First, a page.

Everyone’s doing it. Here’s why email should also be part of your strategy
If you’re building up your online business, you’ll no doubt be busy working on attracting new customers to your site.
So let’s assume your acquisition strategy is working well and new leads are coming in every day. They’re taking a look around, checking out your products. Most likely if it is the first time they’re there – they won’t be quite ready to purchase. So they leave. Or they do purchase. They use your product – but they’re not particularly loyal to your brand yet so they don’t come back.
Given the effort you spent funnelling the leads in, you want to be sure you’re getting the most out of them.
This is where your strategy around engagement comes into play. Because it is cheaper to retain existing customers than to acquire new ones.
Email enables you to have an ongoing dialogue with your audience. To build on your relationship and stay front of mind.
If you look at the big retailers – they all use email. Why? Because it works! Email delivers the highest e-commerce conversion rate. It beats organic search, PPC, social, direct & referral. It is also inexpensive to get off the ground so it’s a win for return on investment also.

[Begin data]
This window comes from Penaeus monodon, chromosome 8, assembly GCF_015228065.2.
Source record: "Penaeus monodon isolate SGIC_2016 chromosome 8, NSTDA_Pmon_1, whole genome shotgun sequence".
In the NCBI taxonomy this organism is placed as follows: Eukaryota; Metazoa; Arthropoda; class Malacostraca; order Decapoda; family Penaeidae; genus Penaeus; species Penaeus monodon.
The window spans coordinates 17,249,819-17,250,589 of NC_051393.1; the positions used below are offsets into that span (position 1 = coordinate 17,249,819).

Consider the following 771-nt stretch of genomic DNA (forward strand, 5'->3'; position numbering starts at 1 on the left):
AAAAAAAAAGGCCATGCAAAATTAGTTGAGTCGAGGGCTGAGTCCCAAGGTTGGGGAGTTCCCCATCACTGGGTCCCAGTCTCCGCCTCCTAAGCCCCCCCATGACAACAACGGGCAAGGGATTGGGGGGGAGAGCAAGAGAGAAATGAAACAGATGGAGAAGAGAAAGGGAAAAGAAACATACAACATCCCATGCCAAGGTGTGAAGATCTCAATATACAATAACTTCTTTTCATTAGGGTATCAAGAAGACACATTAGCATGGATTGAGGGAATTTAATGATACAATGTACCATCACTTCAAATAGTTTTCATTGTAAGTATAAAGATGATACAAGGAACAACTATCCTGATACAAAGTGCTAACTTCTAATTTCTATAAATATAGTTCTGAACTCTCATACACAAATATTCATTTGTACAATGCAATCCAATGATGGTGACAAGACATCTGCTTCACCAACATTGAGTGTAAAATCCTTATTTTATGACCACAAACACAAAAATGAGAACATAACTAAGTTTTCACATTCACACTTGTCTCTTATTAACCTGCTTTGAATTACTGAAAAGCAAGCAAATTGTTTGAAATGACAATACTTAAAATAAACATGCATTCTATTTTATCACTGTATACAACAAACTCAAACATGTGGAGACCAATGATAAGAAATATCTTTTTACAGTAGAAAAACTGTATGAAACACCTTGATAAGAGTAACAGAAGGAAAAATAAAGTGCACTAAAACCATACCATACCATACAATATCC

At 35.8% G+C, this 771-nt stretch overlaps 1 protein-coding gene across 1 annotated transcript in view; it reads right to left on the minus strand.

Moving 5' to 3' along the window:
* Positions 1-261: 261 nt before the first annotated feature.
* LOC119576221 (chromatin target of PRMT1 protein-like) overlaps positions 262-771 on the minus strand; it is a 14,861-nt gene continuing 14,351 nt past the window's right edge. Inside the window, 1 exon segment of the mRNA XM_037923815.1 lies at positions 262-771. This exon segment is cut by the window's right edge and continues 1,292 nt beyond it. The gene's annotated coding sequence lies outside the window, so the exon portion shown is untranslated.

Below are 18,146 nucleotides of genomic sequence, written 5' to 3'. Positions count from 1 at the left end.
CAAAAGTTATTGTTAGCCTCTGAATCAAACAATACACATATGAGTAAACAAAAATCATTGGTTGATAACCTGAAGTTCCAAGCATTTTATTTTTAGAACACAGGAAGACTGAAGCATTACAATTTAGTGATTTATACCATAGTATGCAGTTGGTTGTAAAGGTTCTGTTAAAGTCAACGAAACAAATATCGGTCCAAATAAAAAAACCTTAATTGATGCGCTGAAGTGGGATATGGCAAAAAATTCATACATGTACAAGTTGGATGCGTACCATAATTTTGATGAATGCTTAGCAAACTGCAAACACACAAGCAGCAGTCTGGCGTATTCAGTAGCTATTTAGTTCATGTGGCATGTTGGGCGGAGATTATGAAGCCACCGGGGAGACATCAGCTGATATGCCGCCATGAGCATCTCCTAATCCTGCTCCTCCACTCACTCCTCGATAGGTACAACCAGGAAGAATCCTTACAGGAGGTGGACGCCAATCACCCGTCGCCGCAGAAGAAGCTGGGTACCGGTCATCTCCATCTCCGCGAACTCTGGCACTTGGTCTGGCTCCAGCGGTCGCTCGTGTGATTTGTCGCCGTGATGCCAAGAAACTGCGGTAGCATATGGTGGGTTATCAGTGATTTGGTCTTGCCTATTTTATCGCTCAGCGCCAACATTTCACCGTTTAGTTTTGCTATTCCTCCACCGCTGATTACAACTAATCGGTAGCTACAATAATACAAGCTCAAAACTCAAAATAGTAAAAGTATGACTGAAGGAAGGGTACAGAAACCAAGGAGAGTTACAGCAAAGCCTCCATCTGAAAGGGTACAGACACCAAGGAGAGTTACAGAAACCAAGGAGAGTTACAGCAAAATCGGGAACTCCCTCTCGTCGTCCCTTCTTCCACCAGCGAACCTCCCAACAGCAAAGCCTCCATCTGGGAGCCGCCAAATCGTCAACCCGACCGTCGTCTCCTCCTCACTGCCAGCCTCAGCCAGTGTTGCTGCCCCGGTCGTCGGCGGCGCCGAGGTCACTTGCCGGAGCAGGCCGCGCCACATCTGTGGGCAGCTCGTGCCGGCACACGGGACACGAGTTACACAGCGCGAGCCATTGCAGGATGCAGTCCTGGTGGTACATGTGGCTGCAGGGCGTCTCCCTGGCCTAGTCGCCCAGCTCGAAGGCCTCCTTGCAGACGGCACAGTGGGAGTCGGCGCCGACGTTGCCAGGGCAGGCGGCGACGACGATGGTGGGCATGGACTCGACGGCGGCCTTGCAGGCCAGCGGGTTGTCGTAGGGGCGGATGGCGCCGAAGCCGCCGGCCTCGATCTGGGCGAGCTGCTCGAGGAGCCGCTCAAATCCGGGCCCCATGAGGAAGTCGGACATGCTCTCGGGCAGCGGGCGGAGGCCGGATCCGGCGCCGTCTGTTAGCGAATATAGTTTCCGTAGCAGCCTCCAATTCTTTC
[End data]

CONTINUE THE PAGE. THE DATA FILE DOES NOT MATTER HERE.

So how do you get up and running with email?
As everything should in the world of marketing – it all starts with data. The first of our email marketing tips to get you started with email is an obvious one…
Build your “subscriber” database.
Your subscriber database is a combination of customers and prospects that have given you permission to contact them with email marketing messages. They have opted in. It’s worth noting the difference between customers and prospects. Where they opt-in might be different, and what messages you communicate to them should be different.
Let’s start with getting your prospects to opt-in. Look at opportunities within your customer journey to get them to sign-up. The most commonly used tactic is an email opt-in on your website – ie: subscribe to our newsletter, or subscribe to our member database. There are a few different ways you can do this – from a subtle link at the bottom of your page to a pop-up on your site. Be sure to understand the latest regulations before you decide how the opt-in process will work as your site can be penalised if you don’t follow guidelines.
Your lead capture form should be quick and simple so you don’t create a barrier for completing the process. Focus on a few key fields that will support your ongoing strategy. You can collect more data about your subscribers later. At the absolute minimum, you need an email address.